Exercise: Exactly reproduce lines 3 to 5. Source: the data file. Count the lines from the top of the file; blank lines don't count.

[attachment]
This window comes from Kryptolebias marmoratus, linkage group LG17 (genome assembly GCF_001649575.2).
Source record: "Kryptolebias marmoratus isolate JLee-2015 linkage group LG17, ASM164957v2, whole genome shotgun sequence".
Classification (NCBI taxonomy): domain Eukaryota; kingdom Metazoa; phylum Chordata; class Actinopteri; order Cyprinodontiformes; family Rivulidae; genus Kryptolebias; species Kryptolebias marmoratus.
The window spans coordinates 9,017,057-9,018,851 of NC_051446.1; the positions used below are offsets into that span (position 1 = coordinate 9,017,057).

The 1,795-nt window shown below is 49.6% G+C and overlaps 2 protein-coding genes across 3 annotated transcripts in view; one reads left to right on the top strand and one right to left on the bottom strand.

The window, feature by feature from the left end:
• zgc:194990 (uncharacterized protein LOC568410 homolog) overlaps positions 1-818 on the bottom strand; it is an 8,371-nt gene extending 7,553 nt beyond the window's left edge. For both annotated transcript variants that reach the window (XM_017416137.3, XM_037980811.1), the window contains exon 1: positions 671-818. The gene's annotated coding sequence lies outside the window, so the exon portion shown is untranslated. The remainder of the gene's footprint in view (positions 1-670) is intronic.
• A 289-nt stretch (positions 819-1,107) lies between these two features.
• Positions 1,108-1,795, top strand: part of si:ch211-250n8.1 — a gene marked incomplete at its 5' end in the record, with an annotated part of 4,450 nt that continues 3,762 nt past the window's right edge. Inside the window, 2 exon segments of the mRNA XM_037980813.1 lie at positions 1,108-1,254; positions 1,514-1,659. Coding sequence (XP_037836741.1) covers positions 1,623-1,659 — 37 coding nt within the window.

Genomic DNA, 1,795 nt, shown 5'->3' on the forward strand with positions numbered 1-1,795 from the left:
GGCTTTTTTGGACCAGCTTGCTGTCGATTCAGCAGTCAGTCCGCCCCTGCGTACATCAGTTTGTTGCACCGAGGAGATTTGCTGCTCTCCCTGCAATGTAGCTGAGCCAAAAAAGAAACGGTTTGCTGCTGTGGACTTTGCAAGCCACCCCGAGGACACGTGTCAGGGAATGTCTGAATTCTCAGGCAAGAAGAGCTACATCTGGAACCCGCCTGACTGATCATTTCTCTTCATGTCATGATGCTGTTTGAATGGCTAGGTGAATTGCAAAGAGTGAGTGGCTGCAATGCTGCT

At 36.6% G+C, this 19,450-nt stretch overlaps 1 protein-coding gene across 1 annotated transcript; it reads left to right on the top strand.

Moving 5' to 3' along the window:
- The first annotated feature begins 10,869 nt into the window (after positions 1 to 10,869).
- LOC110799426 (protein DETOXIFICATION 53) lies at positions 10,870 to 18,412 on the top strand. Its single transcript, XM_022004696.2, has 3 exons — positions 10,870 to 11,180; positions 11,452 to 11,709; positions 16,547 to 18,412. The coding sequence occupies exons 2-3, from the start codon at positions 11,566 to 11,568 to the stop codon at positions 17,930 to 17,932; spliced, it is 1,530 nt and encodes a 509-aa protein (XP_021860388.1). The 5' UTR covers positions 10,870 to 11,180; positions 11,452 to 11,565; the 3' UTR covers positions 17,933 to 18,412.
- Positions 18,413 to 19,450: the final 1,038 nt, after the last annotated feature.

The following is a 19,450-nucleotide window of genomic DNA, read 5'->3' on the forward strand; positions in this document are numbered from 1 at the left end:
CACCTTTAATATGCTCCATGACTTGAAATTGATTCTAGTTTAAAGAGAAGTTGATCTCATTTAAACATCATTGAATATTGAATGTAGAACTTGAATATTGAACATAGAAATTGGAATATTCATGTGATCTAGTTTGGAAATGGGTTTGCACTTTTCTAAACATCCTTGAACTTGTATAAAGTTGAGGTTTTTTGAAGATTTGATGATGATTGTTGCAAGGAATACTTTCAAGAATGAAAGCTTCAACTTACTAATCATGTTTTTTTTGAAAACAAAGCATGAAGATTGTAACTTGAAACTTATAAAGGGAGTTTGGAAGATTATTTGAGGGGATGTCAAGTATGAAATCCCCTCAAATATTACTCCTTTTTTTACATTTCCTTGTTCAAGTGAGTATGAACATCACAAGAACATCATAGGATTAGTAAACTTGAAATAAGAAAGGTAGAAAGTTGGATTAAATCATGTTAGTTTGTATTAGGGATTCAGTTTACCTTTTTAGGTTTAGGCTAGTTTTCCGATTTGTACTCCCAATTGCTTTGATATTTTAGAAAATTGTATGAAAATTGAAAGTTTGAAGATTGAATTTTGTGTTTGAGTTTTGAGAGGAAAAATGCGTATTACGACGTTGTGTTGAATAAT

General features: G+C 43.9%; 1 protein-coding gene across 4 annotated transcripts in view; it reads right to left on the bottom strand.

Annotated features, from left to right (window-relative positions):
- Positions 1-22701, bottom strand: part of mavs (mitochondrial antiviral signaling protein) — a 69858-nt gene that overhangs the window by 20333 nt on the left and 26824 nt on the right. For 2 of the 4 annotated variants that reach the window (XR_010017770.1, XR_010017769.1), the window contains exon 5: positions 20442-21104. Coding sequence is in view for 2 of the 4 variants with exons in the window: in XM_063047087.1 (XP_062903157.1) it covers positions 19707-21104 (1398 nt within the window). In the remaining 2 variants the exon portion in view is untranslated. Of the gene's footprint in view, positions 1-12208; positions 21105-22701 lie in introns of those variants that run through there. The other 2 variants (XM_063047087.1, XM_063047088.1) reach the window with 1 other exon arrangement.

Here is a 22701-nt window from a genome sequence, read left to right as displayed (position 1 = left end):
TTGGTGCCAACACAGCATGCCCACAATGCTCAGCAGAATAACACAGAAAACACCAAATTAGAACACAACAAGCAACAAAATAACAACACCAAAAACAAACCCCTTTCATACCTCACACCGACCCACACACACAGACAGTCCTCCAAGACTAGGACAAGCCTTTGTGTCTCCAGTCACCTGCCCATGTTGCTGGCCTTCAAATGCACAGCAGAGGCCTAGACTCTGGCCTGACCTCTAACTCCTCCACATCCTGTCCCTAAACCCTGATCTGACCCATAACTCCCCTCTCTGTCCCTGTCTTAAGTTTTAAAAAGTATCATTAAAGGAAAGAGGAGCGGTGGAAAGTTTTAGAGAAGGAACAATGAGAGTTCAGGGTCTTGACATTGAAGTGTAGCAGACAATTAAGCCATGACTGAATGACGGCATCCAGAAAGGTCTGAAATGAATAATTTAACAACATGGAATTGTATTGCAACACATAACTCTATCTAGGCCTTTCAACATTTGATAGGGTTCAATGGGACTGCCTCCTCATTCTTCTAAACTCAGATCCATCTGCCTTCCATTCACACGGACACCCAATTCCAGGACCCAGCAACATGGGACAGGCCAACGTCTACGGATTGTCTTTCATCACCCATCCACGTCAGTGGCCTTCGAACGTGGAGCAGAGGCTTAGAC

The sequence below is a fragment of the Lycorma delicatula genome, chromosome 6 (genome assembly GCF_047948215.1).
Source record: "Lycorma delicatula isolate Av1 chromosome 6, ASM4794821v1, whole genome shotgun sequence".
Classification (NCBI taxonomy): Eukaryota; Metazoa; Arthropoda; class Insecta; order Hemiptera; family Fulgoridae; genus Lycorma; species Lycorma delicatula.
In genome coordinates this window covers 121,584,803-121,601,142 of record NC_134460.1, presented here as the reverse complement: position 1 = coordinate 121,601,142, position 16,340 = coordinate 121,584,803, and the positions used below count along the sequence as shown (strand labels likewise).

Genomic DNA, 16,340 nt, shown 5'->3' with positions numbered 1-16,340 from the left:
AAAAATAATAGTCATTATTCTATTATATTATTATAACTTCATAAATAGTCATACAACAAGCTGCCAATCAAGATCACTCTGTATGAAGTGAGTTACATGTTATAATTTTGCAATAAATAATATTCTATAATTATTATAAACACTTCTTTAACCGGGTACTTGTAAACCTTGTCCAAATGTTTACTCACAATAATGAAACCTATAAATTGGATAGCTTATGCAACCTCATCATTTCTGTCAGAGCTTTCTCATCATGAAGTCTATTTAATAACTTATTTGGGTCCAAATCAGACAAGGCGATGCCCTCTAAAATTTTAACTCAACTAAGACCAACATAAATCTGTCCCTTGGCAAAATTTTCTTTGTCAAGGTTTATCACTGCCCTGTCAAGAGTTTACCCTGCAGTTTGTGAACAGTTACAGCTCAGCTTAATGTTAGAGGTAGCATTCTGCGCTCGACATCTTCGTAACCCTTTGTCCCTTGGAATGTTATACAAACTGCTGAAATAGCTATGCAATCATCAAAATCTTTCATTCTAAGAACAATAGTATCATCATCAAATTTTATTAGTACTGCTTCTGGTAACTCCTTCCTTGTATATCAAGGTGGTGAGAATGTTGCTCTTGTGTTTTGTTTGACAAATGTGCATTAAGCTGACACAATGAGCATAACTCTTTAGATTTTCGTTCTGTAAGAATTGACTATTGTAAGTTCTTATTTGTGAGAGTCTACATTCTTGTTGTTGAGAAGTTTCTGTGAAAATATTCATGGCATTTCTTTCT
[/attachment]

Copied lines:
Classification (NCBI taxonomy): domain Eukaryota; kingdom Metazoa; phylum Chordata; class Actinopteri; order Cyprinodontiformes; family Rivulidae; genus Kryptolebias; species Kryptolebias marmoratus.
The window spans coordinates 9,017,057-9,018,851 of NC_051446.1; the positions used below are offsets into that span (position 1 = coordinate 9,017,057).

The 1,795-nt window shown below is 49.6% G+C and overlaps 2 protein-coding genes across 3 annotated transcripts in view; one reads left to right on the top strand and one right to left on the bottom strand.